"I haven't had tomorrow."
I want to begin with a few numbers. Not too many of them.
First, let's establish that all violent crime rates have been relatively stable for the past fifteen years. Acknowledging that...
- Males commit approximately 90% of all violent crime in America, and males are the recipients of most of that crime (77%). However...
- For the 14% of violent crimes made up by domestic homicide cases - more 2400 in the US every year - women are 70% of the victims, and females are 5x as likely to be a victim of interpersonal violence as males.
- Exploding the crime base across all female homicide victims, 64% were killed by an intimate partner or family member.
- Females are the victims in 82% of all sex-related homicides.
In towns and cities across America, backlogs of untested rape and DNA evidence kits sit gathering dust, risking contamination, getting lost. In small jurisdictions, these may number in the one-to-two hundreds. In large regions, in the thousands.
A decade ago, renowned scholar Elaine Murphy told us that being born female was dangerous to our health. She meant dangerous to women's physical, mental, and reproductive health. However, it behooves us to acknowledge that our female-ness is generally dangerous to our health in ways that are much more pervasive than even Elaine Murphy described. We are well aware for instance, even if the privileged majority remain loathe to admit the truth, that racial bias continues to thrive in American jurisprudence. So, it would seem, does sexism.
According to the Department of Justice, as many as 80% of rapes go unreported. Half of victims don't report their rapes because they fear they won't believed. Two-thirds don't report because they fear their attacker either won't be prosecuted or, if prosecuted, won't be convicted.
Sexual assault is the only felony in America in most states where the testimony of the victim is all that's required to bring an indictment, and 67% of victims fail to report for fear of disbelief and/or an inadequate justice system. As women comprise 82% of all victims in sex-related crimes, and as the OED defines sexism as prejudice, stereotyping, or discrimination, typically against women, on the basis of sex, one can hardly deny an allegation of sexism in our system of jurisprudence. At least in the area of rape.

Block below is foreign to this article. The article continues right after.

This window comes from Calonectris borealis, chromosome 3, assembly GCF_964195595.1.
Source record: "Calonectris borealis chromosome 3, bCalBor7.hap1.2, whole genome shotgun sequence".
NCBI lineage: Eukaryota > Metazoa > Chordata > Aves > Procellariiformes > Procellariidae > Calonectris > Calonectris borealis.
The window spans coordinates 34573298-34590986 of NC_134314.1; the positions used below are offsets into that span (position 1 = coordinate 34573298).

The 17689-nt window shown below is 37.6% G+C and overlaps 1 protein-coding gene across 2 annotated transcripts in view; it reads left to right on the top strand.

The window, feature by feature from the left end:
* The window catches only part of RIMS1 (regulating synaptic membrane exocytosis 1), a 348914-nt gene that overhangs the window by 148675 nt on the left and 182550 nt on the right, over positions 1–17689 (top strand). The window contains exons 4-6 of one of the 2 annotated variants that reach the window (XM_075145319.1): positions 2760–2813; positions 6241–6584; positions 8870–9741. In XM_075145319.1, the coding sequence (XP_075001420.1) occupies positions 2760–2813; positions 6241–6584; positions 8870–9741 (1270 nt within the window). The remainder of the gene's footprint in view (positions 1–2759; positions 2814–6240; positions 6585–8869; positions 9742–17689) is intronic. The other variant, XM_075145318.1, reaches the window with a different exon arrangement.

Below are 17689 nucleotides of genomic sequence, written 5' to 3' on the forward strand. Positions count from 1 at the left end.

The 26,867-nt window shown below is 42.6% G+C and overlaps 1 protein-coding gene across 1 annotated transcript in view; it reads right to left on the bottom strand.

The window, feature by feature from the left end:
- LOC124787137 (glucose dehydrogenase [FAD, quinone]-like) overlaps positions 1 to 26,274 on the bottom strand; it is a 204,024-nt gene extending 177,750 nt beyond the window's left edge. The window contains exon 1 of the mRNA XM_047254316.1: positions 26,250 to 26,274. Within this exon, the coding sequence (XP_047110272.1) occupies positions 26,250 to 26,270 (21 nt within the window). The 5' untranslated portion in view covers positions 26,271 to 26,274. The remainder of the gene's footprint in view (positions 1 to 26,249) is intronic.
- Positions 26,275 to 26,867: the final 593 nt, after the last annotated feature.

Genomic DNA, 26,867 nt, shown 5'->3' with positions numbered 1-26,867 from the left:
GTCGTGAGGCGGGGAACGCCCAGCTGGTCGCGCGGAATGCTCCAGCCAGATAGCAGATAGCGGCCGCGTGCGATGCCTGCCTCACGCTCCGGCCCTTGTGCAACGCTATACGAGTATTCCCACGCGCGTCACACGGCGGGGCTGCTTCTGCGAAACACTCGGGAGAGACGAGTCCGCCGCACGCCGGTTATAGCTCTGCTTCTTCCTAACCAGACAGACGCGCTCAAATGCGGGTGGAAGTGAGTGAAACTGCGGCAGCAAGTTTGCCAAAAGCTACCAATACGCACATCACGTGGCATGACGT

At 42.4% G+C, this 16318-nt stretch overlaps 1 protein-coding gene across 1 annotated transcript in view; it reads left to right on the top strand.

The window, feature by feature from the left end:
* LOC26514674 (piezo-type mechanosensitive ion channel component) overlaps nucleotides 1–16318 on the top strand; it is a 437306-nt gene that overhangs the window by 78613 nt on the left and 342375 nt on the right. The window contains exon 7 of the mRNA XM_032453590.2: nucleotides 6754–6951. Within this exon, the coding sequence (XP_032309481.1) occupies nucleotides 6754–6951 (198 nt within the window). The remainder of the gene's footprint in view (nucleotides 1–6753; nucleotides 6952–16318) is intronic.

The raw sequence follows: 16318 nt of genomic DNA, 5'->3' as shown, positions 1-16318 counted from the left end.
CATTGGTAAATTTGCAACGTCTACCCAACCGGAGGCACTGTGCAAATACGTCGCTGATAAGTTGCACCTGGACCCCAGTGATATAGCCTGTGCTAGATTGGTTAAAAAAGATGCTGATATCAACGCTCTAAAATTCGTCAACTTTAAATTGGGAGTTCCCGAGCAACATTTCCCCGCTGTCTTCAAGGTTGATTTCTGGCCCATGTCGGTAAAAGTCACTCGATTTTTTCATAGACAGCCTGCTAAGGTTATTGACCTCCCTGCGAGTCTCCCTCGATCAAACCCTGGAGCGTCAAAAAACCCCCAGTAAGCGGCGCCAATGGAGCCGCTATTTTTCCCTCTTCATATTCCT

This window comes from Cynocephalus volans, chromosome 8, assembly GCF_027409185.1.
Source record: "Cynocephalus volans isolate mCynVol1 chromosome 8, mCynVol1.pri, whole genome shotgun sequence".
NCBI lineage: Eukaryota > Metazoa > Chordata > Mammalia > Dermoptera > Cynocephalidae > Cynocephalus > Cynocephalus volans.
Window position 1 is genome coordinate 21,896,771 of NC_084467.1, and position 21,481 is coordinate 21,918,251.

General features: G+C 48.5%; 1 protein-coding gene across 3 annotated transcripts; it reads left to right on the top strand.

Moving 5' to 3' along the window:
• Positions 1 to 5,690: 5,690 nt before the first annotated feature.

This is very simple.
If we were serious about rape, we wouldn't have in excess of 21,000 untested DNA and rape kits lying in warehouses and hospital storerooms around this country. We wouldn't have three states out of 50 who have enacted legislative reform with regard to evidence kits and 26 with no state reform and either no information on their backlogs (nine states) or limited information (17).
Being born female is dangerous to our collective health beyond the scope of Elaine Murphy's brilliant seminal exposé. Women are the victims of more than 1600 domestic homicides every year in America, and yet we persist in following outmoded models of handling domestic abuse within the civil/family court system, issuing DVPOs from family court judges and penalizing criminal infractions (when we penalize at all) with civil fines. Despite wide bodies of evidence that criminally domestic violent behavior should be treated as criminally violent behavior and despite considerable evidence from the NY integrated court system that a one-judge model sharply reduces violent incidents, states proceed with bifurcated systems and display shock and consternation when women die at the hands of their abusers.
63% of boys and young men under the age of 21 are currently in prison for murder doing time for killing their mothers' batters, because we have a system of jurisprudence designed to protect the property of our founding fathers' descendants (i.e., upper income white men) and punish those who threaten the property of our founding fathers' descendants. In America, when a child dies at the hands of another, there is a public outcry, because children are considered innocent and worthy of protection. But a woman?
Well, I'm sure she must've made a bad choice at some point along the way. Did anyone see what she was wearing?
52 Mondays is my 2015 project here on wrighterly. Each Monday, I'll post a different essay on some topic related to domestic violence (or a tangential topic). The purpose is to raise the level of dialog on these issues if only among the modest audience I currently enjoy.